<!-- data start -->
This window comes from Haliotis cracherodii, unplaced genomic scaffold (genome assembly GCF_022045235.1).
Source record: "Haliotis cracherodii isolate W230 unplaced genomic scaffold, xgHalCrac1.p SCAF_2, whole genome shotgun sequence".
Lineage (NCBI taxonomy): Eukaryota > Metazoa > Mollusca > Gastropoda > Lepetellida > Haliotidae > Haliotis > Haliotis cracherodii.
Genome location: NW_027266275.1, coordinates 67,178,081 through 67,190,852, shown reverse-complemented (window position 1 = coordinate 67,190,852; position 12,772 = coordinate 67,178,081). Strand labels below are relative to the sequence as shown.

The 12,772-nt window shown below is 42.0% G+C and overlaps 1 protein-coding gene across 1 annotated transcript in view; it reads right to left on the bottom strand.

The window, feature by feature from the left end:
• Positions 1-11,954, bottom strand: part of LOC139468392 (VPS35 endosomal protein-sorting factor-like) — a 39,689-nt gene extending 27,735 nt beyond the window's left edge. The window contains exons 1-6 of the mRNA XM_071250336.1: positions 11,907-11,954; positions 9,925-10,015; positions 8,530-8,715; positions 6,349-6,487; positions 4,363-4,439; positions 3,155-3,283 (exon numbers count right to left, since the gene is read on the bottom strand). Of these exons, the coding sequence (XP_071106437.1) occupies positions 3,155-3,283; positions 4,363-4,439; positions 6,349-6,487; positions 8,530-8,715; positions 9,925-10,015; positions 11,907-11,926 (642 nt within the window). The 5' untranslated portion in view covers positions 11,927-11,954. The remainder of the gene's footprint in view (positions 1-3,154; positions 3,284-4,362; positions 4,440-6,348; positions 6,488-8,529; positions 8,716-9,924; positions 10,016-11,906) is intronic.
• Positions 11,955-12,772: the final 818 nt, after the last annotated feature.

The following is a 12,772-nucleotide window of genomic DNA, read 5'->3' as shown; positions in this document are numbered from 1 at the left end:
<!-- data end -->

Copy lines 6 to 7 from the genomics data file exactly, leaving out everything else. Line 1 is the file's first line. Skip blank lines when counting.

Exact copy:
The window, feature by feature from the left end:
• Positions 1-11,954, bottom strand: part of LOC139468392 (VPS35 endosomal protein-sorting factor-like) — a 39,689-nt gene extending 27,735 nt beyond the window's left edge. The window contains exons 1-6 of the mRNA XM_071250336.1: positions 11,907-11,954; positions 9,925-10,015; positions 8,530-8,715; positions 6,349-6,487; positions 4,363-4,439; positions 3,155-3,283 (exon numbers count right to left, since the gene is read on the bottom strand). Of these exons, the coding sequence (XP_071106437.1) occupies positions 3,155-3,283; positions 4,363-4,439; positions 6,349-6,487; positions 8,530-8,715; positions 9,925-10,015; positions 11,907-11,926 (642 nt within the window). The 5' untranslated portion in view covers positions 11,927-11,954. The remainder of the gene's footprint in view (positions 1-3,154; positions 3,284-4,362; positions 4,440-6,348; positions 6,488-8,529; positions 8,716-9,924; positions 10,016-11,906) is intronic.